But unlike the flow of capital, this virus seeks proliferation, not profit, and has, therefore, inadvertently, to some extent, reversed the direction of the flow. It has mocked immigration controls, biometrics, digital surveillance, and every other kind of data analytics, and struck hardest—thus far—in the richest, most powerful nations of the world, bringing the engine of capitalism to a juddering halt. Temporarily perhaps, but at least long enough for us to examine its parts, make an assessment, and decide whether we want to help fix it, or look for a better engine.
The mandarins who are managing this pandemic are fond of speaking of war. They don’t even use war as a metaphor, they use it literally. But if it really were a war, then who would be better prepared than the United States? If it were not masks, swabs, and gloves that its frontline soldiers needed but guns, smart bombs, bunker busters, submarines, fighter jets, and nuclear bombs, would there be a shortage?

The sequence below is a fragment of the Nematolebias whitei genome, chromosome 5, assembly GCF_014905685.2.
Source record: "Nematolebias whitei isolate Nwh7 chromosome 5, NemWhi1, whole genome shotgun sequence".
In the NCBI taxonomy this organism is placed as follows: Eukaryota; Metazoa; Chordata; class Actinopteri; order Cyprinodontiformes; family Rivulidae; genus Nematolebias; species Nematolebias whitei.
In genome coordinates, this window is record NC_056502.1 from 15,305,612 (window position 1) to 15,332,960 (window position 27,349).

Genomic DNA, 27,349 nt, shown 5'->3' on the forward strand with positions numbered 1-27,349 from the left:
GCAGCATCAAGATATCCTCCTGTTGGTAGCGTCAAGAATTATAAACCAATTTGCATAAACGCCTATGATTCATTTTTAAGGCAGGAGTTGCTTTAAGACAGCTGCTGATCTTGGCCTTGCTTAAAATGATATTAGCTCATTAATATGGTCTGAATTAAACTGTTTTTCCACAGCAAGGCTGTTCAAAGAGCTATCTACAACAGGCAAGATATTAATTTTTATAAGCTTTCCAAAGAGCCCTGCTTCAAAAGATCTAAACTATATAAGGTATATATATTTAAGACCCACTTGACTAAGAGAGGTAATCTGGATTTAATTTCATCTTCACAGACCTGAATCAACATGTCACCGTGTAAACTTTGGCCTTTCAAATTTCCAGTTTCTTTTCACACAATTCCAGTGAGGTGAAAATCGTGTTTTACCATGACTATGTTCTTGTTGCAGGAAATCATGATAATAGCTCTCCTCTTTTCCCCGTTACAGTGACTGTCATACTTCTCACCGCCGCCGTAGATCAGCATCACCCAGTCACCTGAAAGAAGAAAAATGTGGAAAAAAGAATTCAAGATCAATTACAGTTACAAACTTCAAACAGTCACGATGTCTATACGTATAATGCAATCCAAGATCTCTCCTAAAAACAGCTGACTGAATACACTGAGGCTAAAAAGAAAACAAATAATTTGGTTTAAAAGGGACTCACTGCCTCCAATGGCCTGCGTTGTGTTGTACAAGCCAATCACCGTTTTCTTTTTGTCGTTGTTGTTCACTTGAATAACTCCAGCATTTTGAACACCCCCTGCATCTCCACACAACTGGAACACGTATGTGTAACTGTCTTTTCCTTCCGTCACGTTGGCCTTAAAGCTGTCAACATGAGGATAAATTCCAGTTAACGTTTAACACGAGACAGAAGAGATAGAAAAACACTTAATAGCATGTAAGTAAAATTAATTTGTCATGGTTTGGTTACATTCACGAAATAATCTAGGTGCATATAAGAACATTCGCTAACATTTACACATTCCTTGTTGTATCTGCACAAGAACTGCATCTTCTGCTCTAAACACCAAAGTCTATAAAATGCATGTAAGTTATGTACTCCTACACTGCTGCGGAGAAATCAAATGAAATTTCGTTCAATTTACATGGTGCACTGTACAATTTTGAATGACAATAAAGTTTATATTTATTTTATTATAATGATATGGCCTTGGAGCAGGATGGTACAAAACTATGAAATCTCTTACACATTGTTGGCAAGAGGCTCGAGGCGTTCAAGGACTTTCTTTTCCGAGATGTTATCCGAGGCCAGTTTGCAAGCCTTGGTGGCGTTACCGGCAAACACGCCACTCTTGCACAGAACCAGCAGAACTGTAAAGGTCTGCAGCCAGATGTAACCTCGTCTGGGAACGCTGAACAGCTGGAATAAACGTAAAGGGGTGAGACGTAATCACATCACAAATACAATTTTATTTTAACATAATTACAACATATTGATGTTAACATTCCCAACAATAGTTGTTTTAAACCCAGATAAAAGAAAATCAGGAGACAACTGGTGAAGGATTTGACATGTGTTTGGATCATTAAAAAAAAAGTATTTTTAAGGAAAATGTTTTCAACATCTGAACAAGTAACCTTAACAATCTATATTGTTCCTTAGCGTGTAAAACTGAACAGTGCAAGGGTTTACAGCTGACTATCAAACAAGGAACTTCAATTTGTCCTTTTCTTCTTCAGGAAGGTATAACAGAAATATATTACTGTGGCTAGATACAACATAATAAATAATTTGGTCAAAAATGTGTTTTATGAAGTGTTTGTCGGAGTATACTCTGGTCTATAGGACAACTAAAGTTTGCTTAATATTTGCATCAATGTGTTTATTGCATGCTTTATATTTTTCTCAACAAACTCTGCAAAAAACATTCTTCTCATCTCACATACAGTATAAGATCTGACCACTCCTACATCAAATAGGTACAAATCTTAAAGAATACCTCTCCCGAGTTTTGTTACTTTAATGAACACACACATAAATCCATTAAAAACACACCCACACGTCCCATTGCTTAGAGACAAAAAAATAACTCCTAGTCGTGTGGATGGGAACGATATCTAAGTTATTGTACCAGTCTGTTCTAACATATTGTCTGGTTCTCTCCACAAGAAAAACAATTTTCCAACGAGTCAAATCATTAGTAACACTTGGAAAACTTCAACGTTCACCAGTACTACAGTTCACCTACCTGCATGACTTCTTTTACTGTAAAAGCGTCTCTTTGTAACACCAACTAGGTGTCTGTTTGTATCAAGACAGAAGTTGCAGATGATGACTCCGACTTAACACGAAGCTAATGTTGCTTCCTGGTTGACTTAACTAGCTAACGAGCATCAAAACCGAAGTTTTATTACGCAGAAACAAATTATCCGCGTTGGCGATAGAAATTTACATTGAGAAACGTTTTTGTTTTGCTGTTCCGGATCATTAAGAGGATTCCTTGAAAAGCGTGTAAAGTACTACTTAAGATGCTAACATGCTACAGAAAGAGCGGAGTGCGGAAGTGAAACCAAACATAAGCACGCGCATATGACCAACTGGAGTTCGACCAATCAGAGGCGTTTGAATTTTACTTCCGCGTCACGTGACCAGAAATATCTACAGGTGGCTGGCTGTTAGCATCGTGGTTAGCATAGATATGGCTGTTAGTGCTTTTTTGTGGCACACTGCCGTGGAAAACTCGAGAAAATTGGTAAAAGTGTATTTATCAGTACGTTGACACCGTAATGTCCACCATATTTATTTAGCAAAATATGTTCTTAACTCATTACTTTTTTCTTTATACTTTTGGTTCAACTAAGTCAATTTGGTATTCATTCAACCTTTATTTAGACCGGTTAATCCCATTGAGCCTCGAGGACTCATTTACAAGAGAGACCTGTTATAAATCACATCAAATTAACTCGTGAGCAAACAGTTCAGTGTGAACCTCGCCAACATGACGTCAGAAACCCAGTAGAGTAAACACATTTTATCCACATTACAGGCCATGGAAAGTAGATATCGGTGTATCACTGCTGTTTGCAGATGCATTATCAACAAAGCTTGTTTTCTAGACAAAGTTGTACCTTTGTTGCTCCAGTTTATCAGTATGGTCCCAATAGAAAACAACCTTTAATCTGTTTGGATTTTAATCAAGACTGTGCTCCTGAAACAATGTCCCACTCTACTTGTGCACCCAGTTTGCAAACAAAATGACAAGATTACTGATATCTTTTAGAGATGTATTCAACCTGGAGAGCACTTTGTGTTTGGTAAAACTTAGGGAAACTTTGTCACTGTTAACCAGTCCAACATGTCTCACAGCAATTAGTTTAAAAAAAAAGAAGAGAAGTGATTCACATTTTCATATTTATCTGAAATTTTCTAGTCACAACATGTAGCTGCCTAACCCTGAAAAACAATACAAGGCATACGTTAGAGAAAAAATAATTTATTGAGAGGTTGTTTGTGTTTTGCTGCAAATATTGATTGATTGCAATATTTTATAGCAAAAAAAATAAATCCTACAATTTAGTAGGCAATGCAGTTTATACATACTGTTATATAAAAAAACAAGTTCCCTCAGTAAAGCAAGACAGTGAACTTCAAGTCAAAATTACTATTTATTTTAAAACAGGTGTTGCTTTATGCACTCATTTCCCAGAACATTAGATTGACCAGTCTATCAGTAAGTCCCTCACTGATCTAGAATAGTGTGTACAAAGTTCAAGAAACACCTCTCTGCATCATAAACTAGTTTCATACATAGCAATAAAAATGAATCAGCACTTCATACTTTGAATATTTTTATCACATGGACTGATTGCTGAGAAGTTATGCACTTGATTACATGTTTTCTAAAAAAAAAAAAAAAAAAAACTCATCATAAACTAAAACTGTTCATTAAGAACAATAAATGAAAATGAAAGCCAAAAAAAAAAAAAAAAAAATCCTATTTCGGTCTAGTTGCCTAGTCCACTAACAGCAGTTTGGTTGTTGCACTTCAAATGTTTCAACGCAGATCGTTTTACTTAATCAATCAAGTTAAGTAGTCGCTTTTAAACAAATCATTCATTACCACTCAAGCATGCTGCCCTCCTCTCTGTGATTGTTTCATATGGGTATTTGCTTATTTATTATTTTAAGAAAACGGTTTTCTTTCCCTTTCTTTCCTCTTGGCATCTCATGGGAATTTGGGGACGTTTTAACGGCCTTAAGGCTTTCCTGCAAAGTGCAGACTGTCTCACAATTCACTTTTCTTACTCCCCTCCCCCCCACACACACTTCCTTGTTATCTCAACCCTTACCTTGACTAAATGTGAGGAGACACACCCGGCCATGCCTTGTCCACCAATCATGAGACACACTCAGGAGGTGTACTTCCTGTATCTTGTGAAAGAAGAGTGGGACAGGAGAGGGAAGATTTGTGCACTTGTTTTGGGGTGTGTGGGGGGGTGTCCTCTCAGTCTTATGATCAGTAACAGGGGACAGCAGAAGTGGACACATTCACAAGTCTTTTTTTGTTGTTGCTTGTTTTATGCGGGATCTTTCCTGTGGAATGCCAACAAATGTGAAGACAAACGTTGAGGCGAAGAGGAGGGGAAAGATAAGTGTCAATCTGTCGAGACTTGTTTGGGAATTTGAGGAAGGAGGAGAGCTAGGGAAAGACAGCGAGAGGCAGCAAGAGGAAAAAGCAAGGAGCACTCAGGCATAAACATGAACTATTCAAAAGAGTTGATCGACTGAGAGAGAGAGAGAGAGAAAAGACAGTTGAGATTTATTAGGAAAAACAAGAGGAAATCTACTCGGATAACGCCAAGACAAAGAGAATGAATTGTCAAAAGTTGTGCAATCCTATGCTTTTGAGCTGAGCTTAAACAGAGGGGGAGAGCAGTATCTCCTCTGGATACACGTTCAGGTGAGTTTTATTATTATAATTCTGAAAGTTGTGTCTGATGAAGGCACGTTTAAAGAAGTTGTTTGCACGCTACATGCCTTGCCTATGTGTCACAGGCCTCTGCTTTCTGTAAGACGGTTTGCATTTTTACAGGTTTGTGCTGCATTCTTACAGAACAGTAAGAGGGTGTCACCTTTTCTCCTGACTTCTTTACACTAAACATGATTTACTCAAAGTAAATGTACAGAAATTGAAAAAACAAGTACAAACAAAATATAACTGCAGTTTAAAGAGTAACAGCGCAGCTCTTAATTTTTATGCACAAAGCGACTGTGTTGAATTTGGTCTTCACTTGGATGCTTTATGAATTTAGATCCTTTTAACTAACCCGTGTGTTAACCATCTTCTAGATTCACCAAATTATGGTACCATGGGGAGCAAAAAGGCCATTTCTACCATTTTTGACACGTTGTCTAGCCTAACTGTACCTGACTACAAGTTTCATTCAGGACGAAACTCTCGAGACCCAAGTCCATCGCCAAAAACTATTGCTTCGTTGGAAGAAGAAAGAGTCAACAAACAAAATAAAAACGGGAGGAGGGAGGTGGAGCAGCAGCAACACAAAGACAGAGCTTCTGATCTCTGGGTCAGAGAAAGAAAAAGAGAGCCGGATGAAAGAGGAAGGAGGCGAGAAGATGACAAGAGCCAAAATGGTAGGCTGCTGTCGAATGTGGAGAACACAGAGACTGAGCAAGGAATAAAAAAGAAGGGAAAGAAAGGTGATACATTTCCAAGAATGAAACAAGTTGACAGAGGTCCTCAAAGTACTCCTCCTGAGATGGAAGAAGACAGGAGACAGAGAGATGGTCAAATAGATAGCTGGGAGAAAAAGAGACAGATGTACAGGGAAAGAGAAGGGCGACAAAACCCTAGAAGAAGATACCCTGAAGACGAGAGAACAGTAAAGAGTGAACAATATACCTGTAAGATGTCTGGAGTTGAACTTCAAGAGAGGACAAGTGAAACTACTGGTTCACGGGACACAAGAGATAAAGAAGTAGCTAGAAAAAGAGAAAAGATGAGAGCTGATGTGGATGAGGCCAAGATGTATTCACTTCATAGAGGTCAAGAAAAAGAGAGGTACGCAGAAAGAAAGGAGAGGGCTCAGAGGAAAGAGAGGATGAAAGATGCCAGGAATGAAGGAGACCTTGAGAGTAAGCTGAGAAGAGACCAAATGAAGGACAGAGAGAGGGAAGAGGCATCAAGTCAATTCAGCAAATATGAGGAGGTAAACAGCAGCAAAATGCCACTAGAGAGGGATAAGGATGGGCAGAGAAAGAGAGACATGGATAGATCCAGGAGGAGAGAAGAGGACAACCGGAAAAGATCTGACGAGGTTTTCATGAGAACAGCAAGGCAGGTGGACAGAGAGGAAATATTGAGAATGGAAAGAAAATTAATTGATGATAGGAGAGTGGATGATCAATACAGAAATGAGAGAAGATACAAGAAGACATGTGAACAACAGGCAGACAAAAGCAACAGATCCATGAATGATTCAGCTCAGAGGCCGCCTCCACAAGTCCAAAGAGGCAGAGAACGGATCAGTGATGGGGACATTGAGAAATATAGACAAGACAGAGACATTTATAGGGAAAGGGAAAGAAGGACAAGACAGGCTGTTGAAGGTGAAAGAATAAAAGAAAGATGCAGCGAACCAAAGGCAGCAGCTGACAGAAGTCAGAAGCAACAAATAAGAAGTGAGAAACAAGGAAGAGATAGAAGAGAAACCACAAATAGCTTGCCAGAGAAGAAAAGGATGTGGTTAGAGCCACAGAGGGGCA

Night after night, from halfway across the world, some of us watch the New York governor’s press briefings with a fascination that is hard to explain. We follow the statistics, and hear the stories of overwhelmed hospitals in the United States, of underpaid, overworked nurses having to make masks out of garbage bags and old raincoats, risking everything to bring succor to the sick. About states being forced to bid against each other for ventilators, about doctors’ dilemmas over which patient should get one and which left to die. And we think to ourselves, “My God! This is America!”